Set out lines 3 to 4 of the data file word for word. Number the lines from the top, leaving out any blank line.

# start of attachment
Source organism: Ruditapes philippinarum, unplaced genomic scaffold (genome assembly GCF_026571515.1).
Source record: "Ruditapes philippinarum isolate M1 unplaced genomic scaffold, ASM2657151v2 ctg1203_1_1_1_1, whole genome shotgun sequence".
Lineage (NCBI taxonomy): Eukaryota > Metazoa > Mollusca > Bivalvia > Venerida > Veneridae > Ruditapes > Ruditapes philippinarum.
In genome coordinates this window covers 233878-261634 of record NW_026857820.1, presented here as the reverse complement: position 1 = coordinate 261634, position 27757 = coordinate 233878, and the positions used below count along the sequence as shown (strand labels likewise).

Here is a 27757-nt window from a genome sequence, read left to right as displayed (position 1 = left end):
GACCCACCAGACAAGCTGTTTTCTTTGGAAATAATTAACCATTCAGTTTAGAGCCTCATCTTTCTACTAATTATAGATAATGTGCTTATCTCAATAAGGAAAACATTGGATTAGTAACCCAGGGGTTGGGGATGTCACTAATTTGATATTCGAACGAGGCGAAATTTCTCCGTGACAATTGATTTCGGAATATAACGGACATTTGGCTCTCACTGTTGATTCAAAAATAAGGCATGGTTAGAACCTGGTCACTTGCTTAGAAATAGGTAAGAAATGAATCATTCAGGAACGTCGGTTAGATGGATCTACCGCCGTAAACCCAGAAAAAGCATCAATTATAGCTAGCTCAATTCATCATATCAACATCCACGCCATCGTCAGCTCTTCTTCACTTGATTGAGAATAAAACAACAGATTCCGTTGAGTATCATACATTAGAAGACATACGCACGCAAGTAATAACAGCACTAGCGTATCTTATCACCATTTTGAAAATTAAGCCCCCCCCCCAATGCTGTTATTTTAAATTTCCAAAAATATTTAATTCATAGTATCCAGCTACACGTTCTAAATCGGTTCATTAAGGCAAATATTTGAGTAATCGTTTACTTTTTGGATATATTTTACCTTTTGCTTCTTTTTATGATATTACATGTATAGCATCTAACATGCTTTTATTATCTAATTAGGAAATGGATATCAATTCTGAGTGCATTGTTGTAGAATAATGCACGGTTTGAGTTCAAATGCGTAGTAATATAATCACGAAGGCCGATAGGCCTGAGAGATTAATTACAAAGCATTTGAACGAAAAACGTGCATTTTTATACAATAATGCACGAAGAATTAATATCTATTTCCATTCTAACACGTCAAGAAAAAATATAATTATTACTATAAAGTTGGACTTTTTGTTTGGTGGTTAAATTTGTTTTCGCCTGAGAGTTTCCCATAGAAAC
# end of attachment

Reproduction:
Lineage (NCBI taxonomy): Eukaryota > Metazoa > Mollusca > Bivalvia > Venerida > Veneridae > Ruditapes > Ruditapes philippinarum.
In genome coordinates this window covers 233878-261634 of record NW_026857820.1, presented here as the reverse complement: position 1 = coordinate 261634, position 27757 = coordinate 233878, and the positions used below count along the sequence as shown (strand labels likewise).